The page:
INTERVIEW WITH STEREOGUM


STEREOGUM: How did the project come together?

CHRIS DEANER: The project started about 10 years ago when [Karl and I] were both living in Austin, TX. I enjoyed watching him play, and admired the parts he would come up with for the bands he played with. We would always hang out as friends, and eventually it made sense to nerd out, just the two of us, with only drums. In that initial "jam sesh" we both agreed that 100% pure improv songs are not as fun to us as writing and playing pop songs, so we started to try to write pop music for two drumsets.

STEREOGUM: How did Jim Eno get involved?

CHRIS DEANER: We are friends with Jim from back in my Austin days. My band at the time, The Adults, used to play with Spoon pretty often. We kept in touch over the years, and when I had some rough mixes done for the record I brought them to Jim. The sounds (drum and otherwise) and parts on the Spoon records are amazing, so I thought I'd approach him and see if he wanted to "produce" the album. To my surprise, he agreed. We took the tracks that we had to his studio, Public Hi-Fi, and recorded extra percussion, claps, tambourine, and vocables for the songs. In addition to making the fidelity of the album amazing, he also helped arrange the songs. Essentially he's the third Boom Bah Yea.

STEREOGUM: The group name is a mantra of sorts, connecting the pieces. Any significance to it?

CHRIS DEANER: The name of the band used to be called "Loud Est. 1999 Or Whatever." We would change it every year. As you might imagine, this became overly cumbersome and silly. During that time we would usually just refer to the band as Loudest. Karl watched When We Were Kings, and was inspired by the "Ali, boom bah yea” chant in the movie. He put Loudest on the front, and it just works.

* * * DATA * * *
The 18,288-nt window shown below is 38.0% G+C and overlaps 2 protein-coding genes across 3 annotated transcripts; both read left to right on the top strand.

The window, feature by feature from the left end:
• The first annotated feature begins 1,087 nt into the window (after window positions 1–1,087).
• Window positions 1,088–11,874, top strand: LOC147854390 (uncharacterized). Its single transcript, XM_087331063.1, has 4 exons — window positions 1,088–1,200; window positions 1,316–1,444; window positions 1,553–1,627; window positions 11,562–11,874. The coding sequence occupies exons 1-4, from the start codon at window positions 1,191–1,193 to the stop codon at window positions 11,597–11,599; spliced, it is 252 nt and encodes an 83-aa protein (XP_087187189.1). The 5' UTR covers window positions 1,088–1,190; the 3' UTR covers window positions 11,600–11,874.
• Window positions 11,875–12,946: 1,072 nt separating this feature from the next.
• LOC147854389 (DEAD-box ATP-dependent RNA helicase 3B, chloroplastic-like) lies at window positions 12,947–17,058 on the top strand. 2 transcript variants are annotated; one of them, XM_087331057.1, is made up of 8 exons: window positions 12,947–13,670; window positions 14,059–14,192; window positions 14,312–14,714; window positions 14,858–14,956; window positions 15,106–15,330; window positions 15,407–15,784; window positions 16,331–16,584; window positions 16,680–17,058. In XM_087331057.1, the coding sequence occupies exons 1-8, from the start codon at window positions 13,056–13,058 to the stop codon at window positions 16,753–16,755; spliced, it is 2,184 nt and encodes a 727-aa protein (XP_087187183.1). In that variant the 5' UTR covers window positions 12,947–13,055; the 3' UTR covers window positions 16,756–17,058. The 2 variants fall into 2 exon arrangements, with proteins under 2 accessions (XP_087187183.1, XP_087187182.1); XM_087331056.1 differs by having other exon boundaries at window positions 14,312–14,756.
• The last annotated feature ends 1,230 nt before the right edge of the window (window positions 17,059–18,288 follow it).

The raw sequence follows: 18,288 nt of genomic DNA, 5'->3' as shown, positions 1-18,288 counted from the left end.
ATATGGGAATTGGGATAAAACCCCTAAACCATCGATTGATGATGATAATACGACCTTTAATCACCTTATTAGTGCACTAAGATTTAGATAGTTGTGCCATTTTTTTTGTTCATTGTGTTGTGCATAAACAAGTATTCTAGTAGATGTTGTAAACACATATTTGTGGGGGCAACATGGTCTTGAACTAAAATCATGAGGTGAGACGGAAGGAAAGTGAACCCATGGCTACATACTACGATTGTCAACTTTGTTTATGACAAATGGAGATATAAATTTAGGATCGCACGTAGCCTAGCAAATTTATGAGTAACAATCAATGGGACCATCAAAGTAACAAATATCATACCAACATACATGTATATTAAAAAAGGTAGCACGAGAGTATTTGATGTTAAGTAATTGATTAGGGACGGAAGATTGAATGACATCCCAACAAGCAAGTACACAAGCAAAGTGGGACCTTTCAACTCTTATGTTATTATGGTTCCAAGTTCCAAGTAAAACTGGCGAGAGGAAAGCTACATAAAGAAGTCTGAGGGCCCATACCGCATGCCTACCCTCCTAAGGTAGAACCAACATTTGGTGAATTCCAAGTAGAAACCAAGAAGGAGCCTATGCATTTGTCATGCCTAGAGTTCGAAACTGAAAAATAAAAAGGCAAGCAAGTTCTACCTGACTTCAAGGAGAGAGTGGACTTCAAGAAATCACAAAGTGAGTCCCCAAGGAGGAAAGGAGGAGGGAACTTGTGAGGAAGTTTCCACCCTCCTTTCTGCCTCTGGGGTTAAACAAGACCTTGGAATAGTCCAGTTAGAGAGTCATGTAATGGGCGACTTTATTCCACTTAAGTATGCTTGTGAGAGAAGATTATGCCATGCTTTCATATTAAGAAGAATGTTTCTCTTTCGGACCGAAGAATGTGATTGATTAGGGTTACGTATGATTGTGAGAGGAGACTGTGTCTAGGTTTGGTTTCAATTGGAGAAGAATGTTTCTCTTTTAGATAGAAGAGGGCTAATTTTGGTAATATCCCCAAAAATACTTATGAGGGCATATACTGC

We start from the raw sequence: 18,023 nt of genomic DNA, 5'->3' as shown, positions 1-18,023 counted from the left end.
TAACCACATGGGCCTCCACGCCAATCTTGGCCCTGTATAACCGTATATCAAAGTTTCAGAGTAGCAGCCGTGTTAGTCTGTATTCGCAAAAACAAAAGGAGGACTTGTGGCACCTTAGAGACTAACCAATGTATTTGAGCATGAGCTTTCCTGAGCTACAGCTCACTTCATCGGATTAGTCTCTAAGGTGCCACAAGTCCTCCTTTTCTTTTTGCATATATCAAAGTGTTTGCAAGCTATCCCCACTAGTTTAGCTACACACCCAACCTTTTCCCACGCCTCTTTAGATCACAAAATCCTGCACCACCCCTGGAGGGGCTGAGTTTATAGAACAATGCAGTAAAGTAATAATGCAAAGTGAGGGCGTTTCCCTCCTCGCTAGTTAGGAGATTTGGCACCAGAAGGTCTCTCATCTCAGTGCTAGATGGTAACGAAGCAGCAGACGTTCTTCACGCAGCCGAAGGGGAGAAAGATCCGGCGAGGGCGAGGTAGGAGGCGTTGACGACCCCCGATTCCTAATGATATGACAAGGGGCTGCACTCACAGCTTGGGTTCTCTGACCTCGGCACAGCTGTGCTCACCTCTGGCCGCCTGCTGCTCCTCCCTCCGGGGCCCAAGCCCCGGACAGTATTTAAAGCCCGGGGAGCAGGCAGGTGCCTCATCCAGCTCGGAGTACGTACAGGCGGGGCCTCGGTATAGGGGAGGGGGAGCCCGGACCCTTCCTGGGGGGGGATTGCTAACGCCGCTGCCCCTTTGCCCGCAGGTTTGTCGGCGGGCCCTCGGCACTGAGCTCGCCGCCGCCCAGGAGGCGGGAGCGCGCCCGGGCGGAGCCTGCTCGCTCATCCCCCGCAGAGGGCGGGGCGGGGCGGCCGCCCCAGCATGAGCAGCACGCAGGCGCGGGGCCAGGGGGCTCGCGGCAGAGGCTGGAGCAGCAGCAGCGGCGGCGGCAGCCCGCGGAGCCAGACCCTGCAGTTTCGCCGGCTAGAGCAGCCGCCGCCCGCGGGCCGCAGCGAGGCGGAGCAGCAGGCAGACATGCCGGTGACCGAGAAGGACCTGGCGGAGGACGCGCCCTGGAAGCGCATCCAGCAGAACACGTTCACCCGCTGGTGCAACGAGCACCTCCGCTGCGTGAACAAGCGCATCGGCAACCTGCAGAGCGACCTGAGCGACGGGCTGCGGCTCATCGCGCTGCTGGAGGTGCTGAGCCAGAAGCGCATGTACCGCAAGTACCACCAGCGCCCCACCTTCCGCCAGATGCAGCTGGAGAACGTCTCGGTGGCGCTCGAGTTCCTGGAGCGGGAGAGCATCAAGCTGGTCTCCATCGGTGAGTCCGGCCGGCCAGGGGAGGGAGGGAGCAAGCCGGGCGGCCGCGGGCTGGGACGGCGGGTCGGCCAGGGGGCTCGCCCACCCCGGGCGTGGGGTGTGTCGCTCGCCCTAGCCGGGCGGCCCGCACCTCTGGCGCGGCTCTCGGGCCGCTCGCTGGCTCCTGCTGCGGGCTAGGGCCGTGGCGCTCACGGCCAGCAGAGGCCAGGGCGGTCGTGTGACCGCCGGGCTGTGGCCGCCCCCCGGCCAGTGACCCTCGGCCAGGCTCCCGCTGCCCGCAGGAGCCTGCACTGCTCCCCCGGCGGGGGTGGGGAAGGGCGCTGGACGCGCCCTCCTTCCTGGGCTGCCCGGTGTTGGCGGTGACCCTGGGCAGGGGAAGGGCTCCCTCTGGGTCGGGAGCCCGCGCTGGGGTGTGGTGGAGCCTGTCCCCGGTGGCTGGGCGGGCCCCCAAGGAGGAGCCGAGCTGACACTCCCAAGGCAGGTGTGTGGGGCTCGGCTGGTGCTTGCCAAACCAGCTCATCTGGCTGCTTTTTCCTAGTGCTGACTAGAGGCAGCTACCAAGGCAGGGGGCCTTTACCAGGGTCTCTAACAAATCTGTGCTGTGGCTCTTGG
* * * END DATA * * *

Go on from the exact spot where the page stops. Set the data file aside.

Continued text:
STEREOGUM: It's two drum sets, as you said, but there are some sounds that seem manipulated. How'd you get those?

CHRIS DEANER: Most were created using simple analog overdrive, or compression. There is tons of fun outboard gear and percussion toys to use at Jim's studio. A couple of my favorite sounds are the vocables on "Tribute To The Dirty South," the belly-chimey things on "Preylewd (to a Fairy Dance?)," and the bassish sound on "Tap Not Lest Ye Be Tapped." On "Tribute," Jim used some weird 1980's vocalizer he had laying around. On "Preylewd," I played the catwalk that is in Jim's studio with some timpani mallets, and on "Tap Not" Karl played an African drum with zils that was run through tons of distortion and compression.

STEREOGUM: Finally, what’s up with you and Kelly Clarkson?

CHRIS DEANER: Me and Kelly... Well, unfortunately I'm not going to be with her on this tour. I decided to stay home with the family. Between Loudest, +/- {PLUS/MINUS}, and Kelly Clarkson I did not get to spend too much time with family the past couple years, so I’m going to make some time to do just that. Hopefully I’ll play with her again in the future!



DISCOGRAPHY


ALBUMS

Booty Beats Fully Realized


COMPILATIONS

Teen-Beat No.1 Record Label


RELATED

+/- {Plus/Minus}


SONGS

Africa 7, Heh?
Baby A's
Bell-a-Tubby
Deux
Hoo Hoo Hoo!
Preylewd (To a Fairy Dance?)
Samba Yea
Seven Ladies
Tap Not, Lest Ye Be Tapped
Tap Not, Lest Ye Be Tapped (Scattergories)
A Tribute to the Dirty South